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Decline in the prevalence of HIV-1 infection in young women in the Kagera region of Tanzania.

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1
Department of Epidemiology and Biostatistics, Muhimbili University College of Health Sciences, Dar es Salaam, Tanzania. gkwesi@tan.healthnet.org

Abstract

In northwestern Tanzania, a population-based survey of HIV-1 infection in the Kagera region in 1987 demonstrated a high prevalence (24.2%) in adults of Bukoba town, whereas it was lower (10.0%) in the surrounding rural district of Bukoba. In 1993 and 1996, population-based cross-sectional studies were carried out in urban and rural Bukoba districts, respectively, to monitor the time trend in the prevalence of HIV-1 infection in the region. In both studies, a multistage cluster sampling technique was adopted in selecting study individuals. Consenting individuals between 15 and 54 years of age were interviewed using a structured questionnaire. Following individual counseling, blood samples were drawn and tested for HIV infection using enzyme-linked immunosorbent assay (ELISA) antibody detection tests. The overall age-adjusted HIV-1 seroprevalence in urban Bukoba decreased from 24.2% (134 of 553) in 1987 to 18.3% (118 of 653) in 1993 (p = .008). The age-adjusted gender-specific prevalence declined significantly in women, from 29.1% (95 of 325) to 18.7% (74 of 395; p = .0009). Except for men > or = 35 years of age, whose prevalence appeared to have an upward trend between the two studies, all other age groups in both genders had a downward trend; this finding was most significant in women between 15 and 24 years of age (from 27.6% to 11.2%; p = .0004). For the rural population, the overall prevalence decreased from 10.0% (54 of 538) in 1987 to 6.8% (118 of 1728) in 1996 (p = .01). Except for rural women between 15 and 24 years of age whose prevalence decreased from 9.7% (12 of 124) to 3.1% (12 of 383; p = .002), other age groups in the rural populations showed no change in prevalence. Ongoing interventions in this area leading to behavioral change may have contributed to this observation. An incidence study is under way to confirm this observation and to investigate the factors that are responsible for the decline in the HIV-1 prevalence.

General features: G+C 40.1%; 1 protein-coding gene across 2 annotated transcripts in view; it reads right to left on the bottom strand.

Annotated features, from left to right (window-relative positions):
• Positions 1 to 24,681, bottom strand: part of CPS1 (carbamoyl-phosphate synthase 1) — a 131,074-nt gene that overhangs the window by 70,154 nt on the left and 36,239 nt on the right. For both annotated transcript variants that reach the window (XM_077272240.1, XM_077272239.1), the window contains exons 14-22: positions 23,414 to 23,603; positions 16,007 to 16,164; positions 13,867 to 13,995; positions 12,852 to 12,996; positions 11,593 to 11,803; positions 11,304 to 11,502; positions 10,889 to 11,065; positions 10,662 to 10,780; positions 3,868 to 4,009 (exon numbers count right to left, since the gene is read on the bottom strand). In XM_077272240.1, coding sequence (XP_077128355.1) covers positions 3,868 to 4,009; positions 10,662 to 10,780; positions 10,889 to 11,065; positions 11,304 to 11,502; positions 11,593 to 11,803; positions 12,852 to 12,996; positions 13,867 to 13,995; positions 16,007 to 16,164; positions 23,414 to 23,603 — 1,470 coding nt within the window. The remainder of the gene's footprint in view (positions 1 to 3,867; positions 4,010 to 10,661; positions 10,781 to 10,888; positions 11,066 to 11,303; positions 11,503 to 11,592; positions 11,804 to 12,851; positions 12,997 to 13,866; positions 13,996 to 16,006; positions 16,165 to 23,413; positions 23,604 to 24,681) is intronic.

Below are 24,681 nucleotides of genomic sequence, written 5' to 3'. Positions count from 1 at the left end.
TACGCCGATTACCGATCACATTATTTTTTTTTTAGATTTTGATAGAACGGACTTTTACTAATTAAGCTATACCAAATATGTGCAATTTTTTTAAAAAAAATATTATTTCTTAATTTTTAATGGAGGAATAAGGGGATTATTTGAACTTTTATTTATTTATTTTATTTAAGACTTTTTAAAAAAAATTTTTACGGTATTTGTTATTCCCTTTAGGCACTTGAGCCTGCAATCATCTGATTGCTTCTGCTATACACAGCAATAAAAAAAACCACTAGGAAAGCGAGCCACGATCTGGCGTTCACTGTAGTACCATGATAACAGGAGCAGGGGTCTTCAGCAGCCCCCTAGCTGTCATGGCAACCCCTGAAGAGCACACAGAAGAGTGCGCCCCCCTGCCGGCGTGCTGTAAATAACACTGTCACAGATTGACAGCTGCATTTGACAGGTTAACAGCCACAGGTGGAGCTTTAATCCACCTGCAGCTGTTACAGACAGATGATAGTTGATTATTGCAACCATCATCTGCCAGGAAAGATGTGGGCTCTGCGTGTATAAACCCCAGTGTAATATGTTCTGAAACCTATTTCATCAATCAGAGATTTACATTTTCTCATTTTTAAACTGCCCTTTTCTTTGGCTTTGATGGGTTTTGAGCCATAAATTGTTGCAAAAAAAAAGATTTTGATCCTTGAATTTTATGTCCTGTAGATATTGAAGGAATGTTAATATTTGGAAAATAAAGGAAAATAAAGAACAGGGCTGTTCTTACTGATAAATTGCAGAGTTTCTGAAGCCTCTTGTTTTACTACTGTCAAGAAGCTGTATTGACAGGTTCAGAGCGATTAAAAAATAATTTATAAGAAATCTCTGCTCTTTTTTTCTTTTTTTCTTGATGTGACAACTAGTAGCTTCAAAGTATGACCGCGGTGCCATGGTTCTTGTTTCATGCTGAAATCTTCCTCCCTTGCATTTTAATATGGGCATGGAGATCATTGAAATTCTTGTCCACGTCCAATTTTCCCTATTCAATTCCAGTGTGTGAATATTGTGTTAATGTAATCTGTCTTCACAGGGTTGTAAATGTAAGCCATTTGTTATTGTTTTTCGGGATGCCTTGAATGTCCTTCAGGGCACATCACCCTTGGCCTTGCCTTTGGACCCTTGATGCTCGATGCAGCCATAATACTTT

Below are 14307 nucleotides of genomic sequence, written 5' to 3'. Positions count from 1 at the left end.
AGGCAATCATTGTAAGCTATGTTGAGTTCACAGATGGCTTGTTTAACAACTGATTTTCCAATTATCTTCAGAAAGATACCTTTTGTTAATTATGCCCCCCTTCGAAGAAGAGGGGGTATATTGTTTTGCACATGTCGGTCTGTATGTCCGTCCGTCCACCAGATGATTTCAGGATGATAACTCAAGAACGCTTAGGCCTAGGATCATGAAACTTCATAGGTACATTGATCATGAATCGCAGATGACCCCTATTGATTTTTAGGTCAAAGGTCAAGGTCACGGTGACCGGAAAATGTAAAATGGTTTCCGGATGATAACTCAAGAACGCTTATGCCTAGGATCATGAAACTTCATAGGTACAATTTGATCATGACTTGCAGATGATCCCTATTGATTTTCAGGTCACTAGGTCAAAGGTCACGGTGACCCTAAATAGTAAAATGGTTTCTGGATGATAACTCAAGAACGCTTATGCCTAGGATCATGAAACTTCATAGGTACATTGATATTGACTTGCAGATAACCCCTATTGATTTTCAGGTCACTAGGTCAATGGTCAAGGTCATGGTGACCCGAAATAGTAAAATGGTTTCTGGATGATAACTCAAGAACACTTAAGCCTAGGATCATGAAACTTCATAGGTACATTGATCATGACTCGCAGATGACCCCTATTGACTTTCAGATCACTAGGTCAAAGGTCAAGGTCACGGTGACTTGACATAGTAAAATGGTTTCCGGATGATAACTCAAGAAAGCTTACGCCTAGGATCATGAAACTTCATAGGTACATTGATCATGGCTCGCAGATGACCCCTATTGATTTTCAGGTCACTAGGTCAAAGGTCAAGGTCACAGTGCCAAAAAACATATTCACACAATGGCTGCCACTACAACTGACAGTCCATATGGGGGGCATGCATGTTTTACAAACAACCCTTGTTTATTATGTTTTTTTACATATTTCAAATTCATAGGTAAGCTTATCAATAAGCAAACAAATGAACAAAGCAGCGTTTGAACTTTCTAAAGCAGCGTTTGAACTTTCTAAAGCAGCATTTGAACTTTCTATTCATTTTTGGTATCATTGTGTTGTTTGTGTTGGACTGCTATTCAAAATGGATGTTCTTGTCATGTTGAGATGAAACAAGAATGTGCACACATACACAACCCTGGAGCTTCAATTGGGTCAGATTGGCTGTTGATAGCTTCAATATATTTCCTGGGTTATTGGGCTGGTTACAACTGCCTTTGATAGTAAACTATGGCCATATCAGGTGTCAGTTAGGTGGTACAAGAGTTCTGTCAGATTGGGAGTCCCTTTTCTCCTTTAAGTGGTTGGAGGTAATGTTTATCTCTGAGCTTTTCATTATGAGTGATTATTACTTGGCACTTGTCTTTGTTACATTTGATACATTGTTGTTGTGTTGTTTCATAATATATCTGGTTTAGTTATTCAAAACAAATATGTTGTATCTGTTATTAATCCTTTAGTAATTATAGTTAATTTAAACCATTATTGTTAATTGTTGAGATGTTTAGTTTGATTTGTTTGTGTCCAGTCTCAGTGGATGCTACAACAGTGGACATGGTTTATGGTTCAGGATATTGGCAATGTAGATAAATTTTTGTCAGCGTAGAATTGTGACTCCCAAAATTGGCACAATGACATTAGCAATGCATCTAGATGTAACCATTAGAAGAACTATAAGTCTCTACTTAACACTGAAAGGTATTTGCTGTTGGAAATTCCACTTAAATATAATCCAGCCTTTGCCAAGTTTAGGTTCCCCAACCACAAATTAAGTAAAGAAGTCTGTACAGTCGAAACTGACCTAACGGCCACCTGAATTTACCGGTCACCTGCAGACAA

PIP:

A population-based survey of HIV-1 infection conducted in northwestern Tanzania's Kagera region in 1987 identified a 24.2% HIV prevalence among adults in Bukoba town and a prevalence of 10.0% in the surrounding rural district. In response to these findings, various interventions and community support activities (e.g., IEC, condom distribution, spiritual counseling, home-based care for AIDS patients, and the supply of safe blood for transfusion) were initiated. Additional population-based cross-sectional studies were conducted in the region in 1993 (urban population) and 1996 (rural population) to assess HIV prevalence trends over time. The overall age-adjusted HIV-1 seroprevalence among adults in urban Bukoba decreased from 24.2% in 1987 to 18.3% in 1993; most significant was the decline among women, from 29.1% in 1987 to 18.7% in 1993. With the exception of men 35 years of age and above, whose prevalence showed an upward trend between studies, all other age groups and both genders had a downward trend; this trend was most significant among women 15-24 years of age (from 27.6% to 11.2%). For the rural population, overall HIV-1 seroprevalence declined from 10.0% in 1987 to 6.8% in 1996. With the exception of rural women 15-24 years of age, whose prevalence decreased from 9.7% to 3.1%, other age groups showed no significant change in prevalence. An incidence study is underway to confirm these trends and identify the specific interventions responsible for the decline in HIV-1 prevalence.

PMID:
9495227
[Indexed for MEDLINE]
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